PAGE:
Oral health concerns much more than simply cleanliness of the mouth. A dry mouth, or excessive drooling, are also types of poor oral health and should be treated as part of a complete approach to oral healthcare in your care home.
Saliva performs many important functions in the mouth, but excessive drooling, which is defined as ‘saliva beyond the margin of the lip’, can be a problem. If care home residents exhibit drooling then there are treatments to manage it, from medication, postural changes or support collars, through to Botox to the salivary glands or even surgical intervention in more serious cases.
On the other hand, an excessively dry mouth can also have severe health implications, as not only can it be very uncomfortable but it can also cause halitosis, mouth infections, tooth decay and gum disease and also make speech difficult. It can be caused by mouth breathing or medication – more than 400 drugs can cause a dry mouth in an astonishing 90% of all cases – as well as other types of treatment including chemotherapy, head and neck radiotherapy, oxygen or enteral feeding. Saliva substitutes such as oral gel sprays, toothbrushes or mouth rinses may need to be used to keep the mouth moist.
Toothbrushing twice daily is the single most important way to improve and maintain the oral health of residents in your care home; however special attention must be taken with toothbrushing to ensure that it does not aggravate any existing health issues that residents may have.
For instance, toothpastes often contain Sodium Lauryl Sulphate (SLS), the ingredient that makes them foam during brushing. However, SLS can irritate oral mucosa and can also increase the risk of aspiration during brushing, so if this is a concern for any of your residents than a gentle, non-foaming toothpaste is recommended instead.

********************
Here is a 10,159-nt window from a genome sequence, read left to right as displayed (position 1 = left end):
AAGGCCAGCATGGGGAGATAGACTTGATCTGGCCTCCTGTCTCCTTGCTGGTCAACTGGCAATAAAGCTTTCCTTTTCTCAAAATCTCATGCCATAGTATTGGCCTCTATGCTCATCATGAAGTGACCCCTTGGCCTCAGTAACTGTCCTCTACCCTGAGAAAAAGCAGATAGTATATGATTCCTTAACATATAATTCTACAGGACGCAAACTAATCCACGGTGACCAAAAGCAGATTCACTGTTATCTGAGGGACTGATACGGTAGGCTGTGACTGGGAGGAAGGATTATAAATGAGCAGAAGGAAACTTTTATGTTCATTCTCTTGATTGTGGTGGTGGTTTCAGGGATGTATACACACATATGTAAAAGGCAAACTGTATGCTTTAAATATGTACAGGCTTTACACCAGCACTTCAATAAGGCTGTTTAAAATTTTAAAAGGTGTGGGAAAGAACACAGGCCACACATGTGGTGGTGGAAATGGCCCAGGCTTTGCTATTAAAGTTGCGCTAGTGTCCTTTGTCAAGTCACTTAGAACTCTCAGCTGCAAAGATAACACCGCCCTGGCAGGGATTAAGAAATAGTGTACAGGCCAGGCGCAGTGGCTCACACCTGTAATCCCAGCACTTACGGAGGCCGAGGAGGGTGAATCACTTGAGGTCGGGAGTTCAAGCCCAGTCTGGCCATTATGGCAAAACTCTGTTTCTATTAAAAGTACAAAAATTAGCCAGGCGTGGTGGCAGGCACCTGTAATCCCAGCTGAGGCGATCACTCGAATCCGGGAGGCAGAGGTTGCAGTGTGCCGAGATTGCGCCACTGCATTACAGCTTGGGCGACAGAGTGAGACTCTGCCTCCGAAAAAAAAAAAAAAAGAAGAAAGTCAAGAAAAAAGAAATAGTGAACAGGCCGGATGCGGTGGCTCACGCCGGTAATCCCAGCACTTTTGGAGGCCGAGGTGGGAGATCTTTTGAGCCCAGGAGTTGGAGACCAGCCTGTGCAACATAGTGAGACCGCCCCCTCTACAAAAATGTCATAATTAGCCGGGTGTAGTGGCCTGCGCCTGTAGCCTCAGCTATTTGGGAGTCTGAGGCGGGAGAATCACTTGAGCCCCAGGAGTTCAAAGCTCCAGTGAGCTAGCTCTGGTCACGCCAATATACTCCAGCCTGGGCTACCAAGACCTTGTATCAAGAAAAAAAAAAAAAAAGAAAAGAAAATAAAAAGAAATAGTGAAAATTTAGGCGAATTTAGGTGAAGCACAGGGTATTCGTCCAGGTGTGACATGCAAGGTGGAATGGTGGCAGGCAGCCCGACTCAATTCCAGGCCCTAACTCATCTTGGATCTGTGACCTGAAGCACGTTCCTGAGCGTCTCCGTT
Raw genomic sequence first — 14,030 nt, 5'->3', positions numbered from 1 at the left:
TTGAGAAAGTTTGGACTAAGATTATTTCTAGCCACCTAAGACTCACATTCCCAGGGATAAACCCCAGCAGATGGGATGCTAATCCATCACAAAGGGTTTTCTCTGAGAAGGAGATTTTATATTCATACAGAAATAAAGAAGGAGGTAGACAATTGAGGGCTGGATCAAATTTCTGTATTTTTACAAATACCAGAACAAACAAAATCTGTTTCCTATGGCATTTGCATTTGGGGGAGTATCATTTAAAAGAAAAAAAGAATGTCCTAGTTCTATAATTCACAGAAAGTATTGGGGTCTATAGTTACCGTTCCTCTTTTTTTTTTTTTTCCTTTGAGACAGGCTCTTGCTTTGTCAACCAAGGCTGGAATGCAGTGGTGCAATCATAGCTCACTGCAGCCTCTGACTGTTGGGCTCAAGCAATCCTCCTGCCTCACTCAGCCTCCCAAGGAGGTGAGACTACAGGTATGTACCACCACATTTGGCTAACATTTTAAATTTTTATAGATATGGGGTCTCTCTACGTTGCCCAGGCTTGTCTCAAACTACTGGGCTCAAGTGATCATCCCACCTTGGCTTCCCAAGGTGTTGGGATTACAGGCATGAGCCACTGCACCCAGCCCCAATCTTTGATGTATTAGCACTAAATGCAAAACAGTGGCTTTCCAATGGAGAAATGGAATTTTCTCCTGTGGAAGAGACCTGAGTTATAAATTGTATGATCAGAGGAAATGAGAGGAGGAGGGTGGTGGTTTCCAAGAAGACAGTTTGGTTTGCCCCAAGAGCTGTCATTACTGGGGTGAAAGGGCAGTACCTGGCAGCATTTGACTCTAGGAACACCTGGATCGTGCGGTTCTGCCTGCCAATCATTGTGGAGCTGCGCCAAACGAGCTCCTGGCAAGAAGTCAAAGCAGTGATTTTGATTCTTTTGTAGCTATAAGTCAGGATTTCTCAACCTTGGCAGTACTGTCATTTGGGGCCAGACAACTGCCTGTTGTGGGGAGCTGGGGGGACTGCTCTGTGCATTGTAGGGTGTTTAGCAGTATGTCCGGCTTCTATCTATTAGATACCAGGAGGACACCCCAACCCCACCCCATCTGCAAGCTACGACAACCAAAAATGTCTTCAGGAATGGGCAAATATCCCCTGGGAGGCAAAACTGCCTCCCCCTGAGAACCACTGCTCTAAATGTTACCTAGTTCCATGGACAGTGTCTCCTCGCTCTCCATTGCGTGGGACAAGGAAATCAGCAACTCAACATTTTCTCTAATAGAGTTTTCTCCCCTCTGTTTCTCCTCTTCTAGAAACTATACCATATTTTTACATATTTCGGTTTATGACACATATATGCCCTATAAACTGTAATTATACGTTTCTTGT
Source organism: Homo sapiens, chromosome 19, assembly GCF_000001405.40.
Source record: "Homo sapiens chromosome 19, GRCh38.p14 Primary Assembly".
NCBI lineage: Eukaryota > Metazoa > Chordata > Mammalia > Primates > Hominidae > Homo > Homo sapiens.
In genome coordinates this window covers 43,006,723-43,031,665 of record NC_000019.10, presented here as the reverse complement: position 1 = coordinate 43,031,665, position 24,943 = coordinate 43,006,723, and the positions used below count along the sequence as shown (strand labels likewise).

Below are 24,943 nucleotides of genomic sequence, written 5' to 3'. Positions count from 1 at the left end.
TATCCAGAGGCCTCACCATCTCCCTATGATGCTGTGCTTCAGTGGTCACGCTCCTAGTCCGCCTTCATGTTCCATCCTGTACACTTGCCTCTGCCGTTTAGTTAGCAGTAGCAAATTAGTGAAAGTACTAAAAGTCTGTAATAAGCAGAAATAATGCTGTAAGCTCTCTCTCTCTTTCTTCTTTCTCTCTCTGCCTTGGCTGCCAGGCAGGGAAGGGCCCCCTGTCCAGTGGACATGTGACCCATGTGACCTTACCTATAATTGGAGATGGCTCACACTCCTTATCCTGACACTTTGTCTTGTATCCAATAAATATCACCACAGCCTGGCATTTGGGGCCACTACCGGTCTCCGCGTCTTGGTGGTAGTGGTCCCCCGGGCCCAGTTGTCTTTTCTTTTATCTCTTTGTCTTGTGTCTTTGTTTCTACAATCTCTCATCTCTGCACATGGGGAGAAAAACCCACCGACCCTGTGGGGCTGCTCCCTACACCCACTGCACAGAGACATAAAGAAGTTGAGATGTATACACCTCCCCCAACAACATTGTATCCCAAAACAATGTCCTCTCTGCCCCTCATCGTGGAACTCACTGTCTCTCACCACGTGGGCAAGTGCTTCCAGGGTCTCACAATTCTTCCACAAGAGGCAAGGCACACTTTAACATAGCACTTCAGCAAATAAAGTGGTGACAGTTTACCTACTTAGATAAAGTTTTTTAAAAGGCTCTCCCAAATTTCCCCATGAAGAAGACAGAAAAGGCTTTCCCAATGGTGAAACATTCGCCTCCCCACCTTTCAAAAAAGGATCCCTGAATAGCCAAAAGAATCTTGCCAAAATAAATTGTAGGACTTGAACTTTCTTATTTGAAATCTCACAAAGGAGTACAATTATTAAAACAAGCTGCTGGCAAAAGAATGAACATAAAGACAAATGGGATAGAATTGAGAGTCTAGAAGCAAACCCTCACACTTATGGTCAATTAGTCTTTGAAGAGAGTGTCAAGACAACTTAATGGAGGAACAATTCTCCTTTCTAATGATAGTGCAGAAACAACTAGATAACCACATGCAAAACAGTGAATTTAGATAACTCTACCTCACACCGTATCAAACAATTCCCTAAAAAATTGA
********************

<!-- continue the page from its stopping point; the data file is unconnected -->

In addition to this, toothbrushes themselves harbour bacteria. Residents must have their toothbrushes replaced every 2-3 months, but if they become unwell, their toothbrushes must be changed at the beginning of their illness and then again when they are well again. If an oral fungal infection is present, the toothbrush must be changed every few days.
Routine oral care must also include dentures, which require careful and regular cleaning. The following is recommended:
Whilst the oral care and treatment itself is important, the physical approach that is taken in its delivery also matters, particularly when you are assisting residents that require additional support with their personal hygiene.
Assessing the oral care that an individual resident requires must take into consideration their ability, and in particular their ability to perform individual aspects of their own oral care – a ‘one size fits all’ attitude certainly doesn’t apply. Independence must be encouraged, but assistance should be made readily available when it is required.
A gentle and sensitive approach is crucial to ensure that you do not cause undue distress to any of your residents. Here are the recommended actions to take when delivering oral care in your care home:
However, to ensure that you are consistently taking the best approach to health in your care home and complying with the revised NICE guidelines, professional training from experts such as RIS Healthcare is always advisable.
Their training includes presentations and interactive hands-on sessions, delivered by their team of Dental Nurse Specialists and Oral Health Educators, including Emma Riley, a former Macmillan Oral Health Practitioner who worked within the NHS to provide oral care for palliative and end of life patients.
You can contact RIS Healthcare to find out more about oral care training in your care home, and can also find a great choice of oral care products recommended and used by RIS Healthcare available to buy online from Care Shop.
We hope that you have found this information useful, and welcome your thoughts on the current attitude towards oral health in care homes. Do you agree that not enough attention is paid towards it, and how do you ensure that it is made a priority in your care home? Leave us a comment below, or send us a tweet @CareShopBunzl to let us know.